Host Hotels & Resorts announced in August that it was selling close to $400m (£256m) worth of shares, under an arrangement it has with BNY Mellon allowing it to raise money "from time to time".
The cash will be used to continue the Reit's acquisitive streak this summer, which has seen it buy the Le Méridien Piccadilly for £64m and the Westin Chicago River North for $165m. It also led a joint-venture acquisition to take the W New York Union Square out of bankruptcy.
Host is seeking to take advantage of its cash-rich position to buy properties in a market where it has reduced competition for assets from other existing and potential hotel owners. The group's recent deals have been representative of what has become a summer of mergers and acquisitions across a wide range of sectors.
The group's deal with Starman marked an end to almost two years on the market for Le Méridien Piccadilly, which was originally marketed in 2008. A deal was prematurely announced at the IHIF in Berlin before being retracted and the agents changed. The sale, including the assumption of a £33m mortgage, was some way off the £90m the site was originally thought to have been offered at.
The hotel has also been recently refurbished – completed at the end of April – which is thought to have been a factor in earlier failures to effect a sale.
Host has a history of acquiring sites owned and/or operated by Starwood Hotels & Resorts, having changed its name from Host Marriott in 2005 after buying 38 hotels from Starwood, believing the name better reflected its more diversified portfolio of hotel brands.
Starwood itself is eager to sell again, with Vasant Prabhu, the company's CFO, commenting in late August that it expects to sell "a lot" of hotels in a few years' time, once the transaction market has recovered.
Prabhu added that the group was in no rush to sell and planned to make the disposals at "good values on long-term basis". The move would mark a refocusing on the group's asset-light strategy.
With the future of the transaction market seemingly assured, the present sees supply rather more limited, even for those with war chests at the ready.
European markets tend to have a very high barriers to entry, which limit future supply growth and allows assets to retain a high value. The US has seen lack of finance create a similar situation, with the total active US hotel development pipeline in July down 26.4% on the year to 3,412 projects, according to the STR/TWR/Dodge Construction Pipeline Report released.
The supply of hotels for willing buyers has been further restricted by the failure of the anticipated flood of distressed properties to break over the market. Unlike the 1990s when the market was awash with stricken properties, as high interest rates hit owners, the current historically-low rates are expected to remain for some time, keeping panic out of sales. Roger Bootle, managing director of Capital Economics, forecasts that they could stay below 1% for five years.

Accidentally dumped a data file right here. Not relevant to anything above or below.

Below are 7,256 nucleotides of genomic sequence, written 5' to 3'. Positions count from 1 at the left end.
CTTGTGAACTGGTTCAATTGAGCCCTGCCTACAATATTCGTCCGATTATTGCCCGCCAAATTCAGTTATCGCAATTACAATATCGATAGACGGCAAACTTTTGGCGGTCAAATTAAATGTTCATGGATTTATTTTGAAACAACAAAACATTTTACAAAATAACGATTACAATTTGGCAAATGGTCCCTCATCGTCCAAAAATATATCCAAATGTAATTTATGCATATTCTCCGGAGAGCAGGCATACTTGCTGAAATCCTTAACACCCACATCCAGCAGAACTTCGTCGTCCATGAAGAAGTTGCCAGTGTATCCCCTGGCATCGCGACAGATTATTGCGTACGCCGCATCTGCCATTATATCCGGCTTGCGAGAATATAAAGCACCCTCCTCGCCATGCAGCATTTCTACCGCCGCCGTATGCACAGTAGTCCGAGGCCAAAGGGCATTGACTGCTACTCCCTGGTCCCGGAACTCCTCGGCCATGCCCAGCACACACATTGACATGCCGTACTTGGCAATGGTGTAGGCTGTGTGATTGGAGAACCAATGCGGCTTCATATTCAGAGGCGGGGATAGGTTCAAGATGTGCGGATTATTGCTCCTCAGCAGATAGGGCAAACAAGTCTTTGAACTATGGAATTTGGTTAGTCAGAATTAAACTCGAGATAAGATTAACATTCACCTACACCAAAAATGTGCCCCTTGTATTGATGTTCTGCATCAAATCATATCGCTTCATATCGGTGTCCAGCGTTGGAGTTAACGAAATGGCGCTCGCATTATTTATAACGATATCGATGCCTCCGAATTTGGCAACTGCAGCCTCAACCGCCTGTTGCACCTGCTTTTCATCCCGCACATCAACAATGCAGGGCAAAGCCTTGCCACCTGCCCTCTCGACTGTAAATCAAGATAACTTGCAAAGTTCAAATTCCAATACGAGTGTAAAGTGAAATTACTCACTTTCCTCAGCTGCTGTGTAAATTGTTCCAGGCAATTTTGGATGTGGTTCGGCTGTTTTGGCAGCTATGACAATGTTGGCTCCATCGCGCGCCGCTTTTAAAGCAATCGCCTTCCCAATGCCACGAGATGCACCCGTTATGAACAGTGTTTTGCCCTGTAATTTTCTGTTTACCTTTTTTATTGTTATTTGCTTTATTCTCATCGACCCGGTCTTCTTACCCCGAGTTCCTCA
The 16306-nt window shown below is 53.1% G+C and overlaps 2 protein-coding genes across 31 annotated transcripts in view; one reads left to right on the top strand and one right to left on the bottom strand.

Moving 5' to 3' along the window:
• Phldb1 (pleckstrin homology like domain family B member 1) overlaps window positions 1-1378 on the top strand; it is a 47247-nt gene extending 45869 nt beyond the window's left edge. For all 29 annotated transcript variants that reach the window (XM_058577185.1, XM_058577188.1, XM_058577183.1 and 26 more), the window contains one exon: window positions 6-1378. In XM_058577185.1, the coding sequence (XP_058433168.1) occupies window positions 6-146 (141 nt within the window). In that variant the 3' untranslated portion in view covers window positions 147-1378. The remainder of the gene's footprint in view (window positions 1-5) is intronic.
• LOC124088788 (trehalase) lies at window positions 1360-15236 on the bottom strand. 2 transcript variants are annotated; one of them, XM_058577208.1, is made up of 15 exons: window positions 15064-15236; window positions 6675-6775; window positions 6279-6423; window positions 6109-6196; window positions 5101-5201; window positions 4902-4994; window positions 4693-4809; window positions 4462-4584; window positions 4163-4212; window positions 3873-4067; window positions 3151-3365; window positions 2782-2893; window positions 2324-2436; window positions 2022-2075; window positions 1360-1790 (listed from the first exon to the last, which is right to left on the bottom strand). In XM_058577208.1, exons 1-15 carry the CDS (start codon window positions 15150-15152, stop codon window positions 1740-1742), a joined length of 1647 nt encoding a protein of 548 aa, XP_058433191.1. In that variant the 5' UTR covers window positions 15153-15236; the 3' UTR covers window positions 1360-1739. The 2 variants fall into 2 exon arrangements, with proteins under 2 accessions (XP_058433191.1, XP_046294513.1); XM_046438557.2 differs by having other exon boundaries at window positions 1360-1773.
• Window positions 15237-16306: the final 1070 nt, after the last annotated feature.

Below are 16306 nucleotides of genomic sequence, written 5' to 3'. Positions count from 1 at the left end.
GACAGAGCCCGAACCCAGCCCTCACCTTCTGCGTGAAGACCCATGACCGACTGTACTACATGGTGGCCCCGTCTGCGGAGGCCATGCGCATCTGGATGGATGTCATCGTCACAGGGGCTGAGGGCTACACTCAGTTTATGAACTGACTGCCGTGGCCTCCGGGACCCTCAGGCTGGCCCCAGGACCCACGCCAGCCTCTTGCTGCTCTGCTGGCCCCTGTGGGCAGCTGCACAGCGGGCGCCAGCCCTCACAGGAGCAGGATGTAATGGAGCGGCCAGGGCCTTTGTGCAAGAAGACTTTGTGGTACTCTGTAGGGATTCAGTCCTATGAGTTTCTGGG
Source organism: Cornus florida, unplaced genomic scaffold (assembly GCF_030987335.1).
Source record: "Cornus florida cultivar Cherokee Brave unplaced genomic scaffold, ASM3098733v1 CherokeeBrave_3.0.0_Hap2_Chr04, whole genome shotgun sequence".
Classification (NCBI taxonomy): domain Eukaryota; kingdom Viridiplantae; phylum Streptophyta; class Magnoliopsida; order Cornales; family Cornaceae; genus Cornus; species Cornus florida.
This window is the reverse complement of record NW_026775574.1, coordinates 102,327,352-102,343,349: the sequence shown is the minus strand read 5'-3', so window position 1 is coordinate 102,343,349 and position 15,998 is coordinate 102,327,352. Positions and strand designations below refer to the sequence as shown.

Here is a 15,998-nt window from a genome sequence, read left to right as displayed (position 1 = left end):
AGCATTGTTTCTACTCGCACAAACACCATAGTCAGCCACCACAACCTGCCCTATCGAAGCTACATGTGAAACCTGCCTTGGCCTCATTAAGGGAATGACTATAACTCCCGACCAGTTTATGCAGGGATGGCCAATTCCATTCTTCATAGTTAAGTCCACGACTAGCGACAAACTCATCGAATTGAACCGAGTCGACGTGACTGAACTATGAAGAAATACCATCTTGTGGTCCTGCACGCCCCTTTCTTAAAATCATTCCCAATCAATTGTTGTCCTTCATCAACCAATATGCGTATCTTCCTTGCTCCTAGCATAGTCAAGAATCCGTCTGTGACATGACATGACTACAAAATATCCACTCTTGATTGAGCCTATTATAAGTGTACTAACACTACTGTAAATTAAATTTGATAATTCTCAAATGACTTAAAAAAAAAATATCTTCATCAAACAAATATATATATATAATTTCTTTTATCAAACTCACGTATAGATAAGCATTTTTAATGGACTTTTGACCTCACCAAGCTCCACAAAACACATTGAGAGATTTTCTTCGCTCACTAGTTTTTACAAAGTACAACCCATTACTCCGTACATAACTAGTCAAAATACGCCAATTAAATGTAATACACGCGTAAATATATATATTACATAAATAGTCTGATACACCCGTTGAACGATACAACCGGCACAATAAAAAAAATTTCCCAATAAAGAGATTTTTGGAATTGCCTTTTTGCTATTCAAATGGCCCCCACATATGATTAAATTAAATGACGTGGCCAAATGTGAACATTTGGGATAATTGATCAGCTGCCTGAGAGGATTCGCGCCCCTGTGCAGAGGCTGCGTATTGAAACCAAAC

The situation is unlikely to change soon, with only the advent of a double-dip recession hitting occupancy expected to cause pause.
Host, meanwhile, has also been linked to the Grosvenor House Hotel, as one of the bidders entering the final round, in partnership with the Government of Singapore Investment Corporation. The Grosvenor House has been attracting potential buyers since the Le Méridien Piccadilly's appearance on the market in 2008, although has seen its price drop from a rumoured £720m to a more-likely £500m to £550m.
Europe, where hotel property values have held firm in comparison with the US, will see the majority of deals this year, according to a recent study by Jones Lang LaSalle Hotels, which forecast that hotel acquisitions in Europe would total about $5.5bn, compared with $4.5bn in the Americas.
The total volume of hotel investment sales is forecast to jump 60% to $8bn in the second half of 2010 from $5bn in the first six months, as more lenders put distressed hotels up for sale.
Should banks call time on "pretend and extend" and start to sell assets, the forecast increase will take 2010's total hotel investment volumes to $13bn up nearly 45% from $9bn in 2009, but below the peak of $25bn reached in 2008.
London's strong performance throughout the downturn, aided by the weak local currency, has made it particularly attractive to investors.
As a result one deal which looks to be stalling is that of a sale of a third-stake in the Savoy to Qatari Diar. It was reported in The Times last week that, with Bank of Scotland noting the improvements in the trading market in London, it had became reluctant to cut its share as the hotel was on the verge of opening.
Qatari Diar may yet have a chance to build its holdings in London, which include the Shard and Chelsea Barracks, with the sovereign wealth fund thought to be up against Host/GIC for the Grosvenor House.
HA Perspective: A lack of available finance has limited the number of hotels being built as well as those being bought and sold, keeping supply limited. While interest rates remain low the pressure to sell is limited for all those apart from owners who bought at the very top of the market and leveraged high.
But, as the Le Méridien Piccadilly deal shows, there will always be a market for high-end properties in prime locations. While off the historic highs, prices are still proving reasonably robust.